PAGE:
A careful reassessment by the Council of its traditional posture on Somalia is possible following the AU Summit in Banjul—at which Somalia will be a major issue.
Iran may not respond to the P5 plus Germany package in July. Delay in itself may lead to pressure to bring the issue back to the Council. On substance, Iran seems more likely to respond ambiguously than with a clear cut acceptance or rejection. This will raise a range of options for the Council to consider, depending on whether the ambiguity is assessed by members as reasonable in the circumstances or as an attempt at obfuscation and delay. The question of at least one further step of incremental pressure before reaching the application of sanctions may then come to the fore again.
Relatively brief discussion is expected in Informal Consultations on three further issues where reports from the Secretary General are expected.
Georgia: unless there are major developments in the region, this is likely to be a straightforward discussion.
Guinea-Bissau: the major dynamic on this issue is the readiness on the part of most Council members to discontinue active involvement with this country, contrasted with the desire of Guinea-Bissau itself that the UN not disengage too soon. It enjoys support from a small number of countries, including Argentina. But since no decision is required at this point, controversy will probably be avoided.
Central African Republic: in addition to the report on progress by the UN Peacebuilding Support Office in the Central African Republic (BONUCA) an important focus is likely to be the links between the situation in CAR and the situations in neighbouring Darfur and Chad.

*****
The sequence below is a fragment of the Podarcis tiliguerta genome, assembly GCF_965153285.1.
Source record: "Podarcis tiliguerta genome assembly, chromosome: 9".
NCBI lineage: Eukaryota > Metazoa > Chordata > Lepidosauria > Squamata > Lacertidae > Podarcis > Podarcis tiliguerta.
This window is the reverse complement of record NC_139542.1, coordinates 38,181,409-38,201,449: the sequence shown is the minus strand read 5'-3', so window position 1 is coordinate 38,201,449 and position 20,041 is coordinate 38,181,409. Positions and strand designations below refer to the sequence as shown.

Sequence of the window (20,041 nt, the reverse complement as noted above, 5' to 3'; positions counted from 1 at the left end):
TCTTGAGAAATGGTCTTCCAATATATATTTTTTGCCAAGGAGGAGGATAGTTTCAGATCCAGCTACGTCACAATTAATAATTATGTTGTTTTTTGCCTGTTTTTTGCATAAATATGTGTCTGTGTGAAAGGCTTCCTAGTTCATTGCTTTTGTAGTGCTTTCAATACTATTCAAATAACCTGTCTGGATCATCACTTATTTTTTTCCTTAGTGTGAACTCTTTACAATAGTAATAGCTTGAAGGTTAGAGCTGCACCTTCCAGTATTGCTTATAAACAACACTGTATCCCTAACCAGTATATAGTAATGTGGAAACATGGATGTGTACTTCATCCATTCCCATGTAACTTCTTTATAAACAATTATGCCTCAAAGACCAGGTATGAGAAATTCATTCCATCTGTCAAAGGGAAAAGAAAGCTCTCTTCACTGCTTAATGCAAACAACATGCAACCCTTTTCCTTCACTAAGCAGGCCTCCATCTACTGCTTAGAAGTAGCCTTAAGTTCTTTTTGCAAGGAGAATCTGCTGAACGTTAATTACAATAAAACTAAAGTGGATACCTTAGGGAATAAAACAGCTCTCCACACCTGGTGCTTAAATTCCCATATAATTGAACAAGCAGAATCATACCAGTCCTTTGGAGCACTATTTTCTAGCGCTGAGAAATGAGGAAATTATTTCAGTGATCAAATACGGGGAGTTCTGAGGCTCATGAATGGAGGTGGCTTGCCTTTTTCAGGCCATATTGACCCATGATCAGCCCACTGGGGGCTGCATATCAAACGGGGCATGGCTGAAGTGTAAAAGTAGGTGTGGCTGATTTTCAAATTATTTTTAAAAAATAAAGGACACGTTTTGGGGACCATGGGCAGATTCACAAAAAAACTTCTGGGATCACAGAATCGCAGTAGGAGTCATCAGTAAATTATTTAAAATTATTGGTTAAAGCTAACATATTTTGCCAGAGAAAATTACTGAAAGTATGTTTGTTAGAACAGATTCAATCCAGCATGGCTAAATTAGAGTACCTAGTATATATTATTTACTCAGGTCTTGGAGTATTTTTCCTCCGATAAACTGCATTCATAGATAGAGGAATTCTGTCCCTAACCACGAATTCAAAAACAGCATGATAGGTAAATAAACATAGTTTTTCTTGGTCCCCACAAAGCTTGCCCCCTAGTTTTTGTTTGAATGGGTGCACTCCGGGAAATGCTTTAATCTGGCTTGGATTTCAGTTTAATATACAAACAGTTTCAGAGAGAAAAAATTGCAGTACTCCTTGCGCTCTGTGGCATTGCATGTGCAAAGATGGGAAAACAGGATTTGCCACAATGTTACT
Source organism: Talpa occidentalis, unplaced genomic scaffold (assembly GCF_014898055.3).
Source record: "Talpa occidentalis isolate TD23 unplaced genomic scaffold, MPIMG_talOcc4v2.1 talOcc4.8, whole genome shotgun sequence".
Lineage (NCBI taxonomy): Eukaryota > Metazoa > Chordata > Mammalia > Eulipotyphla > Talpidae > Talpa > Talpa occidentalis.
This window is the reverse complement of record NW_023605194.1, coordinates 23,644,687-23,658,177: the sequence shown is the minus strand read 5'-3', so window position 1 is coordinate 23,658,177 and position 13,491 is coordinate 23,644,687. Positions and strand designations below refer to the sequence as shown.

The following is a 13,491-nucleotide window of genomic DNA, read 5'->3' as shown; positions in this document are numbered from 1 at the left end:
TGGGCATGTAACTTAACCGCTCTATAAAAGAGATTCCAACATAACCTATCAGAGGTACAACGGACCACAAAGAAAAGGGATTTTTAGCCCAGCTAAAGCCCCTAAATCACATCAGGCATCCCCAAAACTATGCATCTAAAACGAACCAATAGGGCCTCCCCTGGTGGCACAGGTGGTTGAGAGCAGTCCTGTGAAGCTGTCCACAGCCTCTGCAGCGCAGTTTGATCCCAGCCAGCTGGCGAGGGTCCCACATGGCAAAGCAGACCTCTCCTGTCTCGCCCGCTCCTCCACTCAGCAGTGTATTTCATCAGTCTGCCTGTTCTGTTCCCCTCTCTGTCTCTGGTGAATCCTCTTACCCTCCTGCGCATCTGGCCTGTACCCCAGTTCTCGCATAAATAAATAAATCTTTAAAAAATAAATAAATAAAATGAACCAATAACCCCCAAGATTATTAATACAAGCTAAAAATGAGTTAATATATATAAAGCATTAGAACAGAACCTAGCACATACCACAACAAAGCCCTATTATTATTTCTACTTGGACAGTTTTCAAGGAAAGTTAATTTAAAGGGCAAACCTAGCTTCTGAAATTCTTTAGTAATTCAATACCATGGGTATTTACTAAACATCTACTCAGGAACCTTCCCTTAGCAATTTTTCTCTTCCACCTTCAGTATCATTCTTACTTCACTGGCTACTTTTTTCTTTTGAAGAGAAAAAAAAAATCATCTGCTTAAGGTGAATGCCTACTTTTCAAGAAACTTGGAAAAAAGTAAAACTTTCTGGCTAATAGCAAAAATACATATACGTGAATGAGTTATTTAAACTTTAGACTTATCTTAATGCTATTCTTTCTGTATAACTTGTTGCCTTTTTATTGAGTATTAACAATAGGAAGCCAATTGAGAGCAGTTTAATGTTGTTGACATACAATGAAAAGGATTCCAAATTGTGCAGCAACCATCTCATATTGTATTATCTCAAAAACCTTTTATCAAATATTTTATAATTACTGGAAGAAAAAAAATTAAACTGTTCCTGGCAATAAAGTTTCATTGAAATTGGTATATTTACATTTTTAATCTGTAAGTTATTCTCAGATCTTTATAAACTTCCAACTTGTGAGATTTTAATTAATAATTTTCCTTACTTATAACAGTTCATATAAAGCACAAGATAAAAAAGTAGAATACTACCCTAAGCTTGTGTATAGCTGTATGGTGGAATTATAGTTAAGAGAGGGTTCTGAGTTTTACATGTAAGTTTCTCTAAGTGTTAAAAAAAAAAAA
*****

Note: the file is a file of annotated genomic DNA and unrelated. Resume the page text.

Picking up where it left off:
North Korea is an issue being watched closely as this issue goes to press. If Pyongyang decides to launch a multi-stage ballistic missile a request for Council consideration is entirely possible.
Uganda will be discussed when the Secretary-General’s recommendations under resolutions 1653 and 1663 emerge. In addition to the issue of whether the UN missions in DRC and Sudan can play a forceful role in combating the Lord’s Resistance Army, the question of appointment of a special envoy is likely to be considered. In response to Ugandan views, the envoy is likely to have a regional mandate. But in return it seems likely that there will be an expectation that the mandate should directly, or indirectly, include, in practice, a focus also on the underlying reasons for the instability in northern Uganda and some interface with the existing Joint Monitoring Committee. On the military aspects, because of the difficult issues which the Council has on its plate with Sudan right now over Darfur, the recent reports that Sudan may have withdrawn consent for Ugandan forces to operate in Sudan against the LRA add a new dimension to the discussion and may reinforce the case for an envoy specifically focussed on the full range of LRA related issues in the region.
Sanctions Committees: we have included in this issue a revised Chart of the Sanctions Committees setting out their respective mandates, the status of their expert panels and the stage their decisions have reached on various issues. This chart was first published in our March Forecast Report.
Council Working Groups will continue operating in July, in particular the Group Co-Chaired by Ambassadors Bolton and Burian working on the review of mandates. Ambassador Oshima’s Working Group, which had been working on a review of Council working methods, made considerable progress in June and it is expected that the Council will approve a note from the President recording its new decisions on working methods in early July. In a related move the Council decided to extend Ambassador Oshima’s mandate as Chair of the Group until the end of 2006.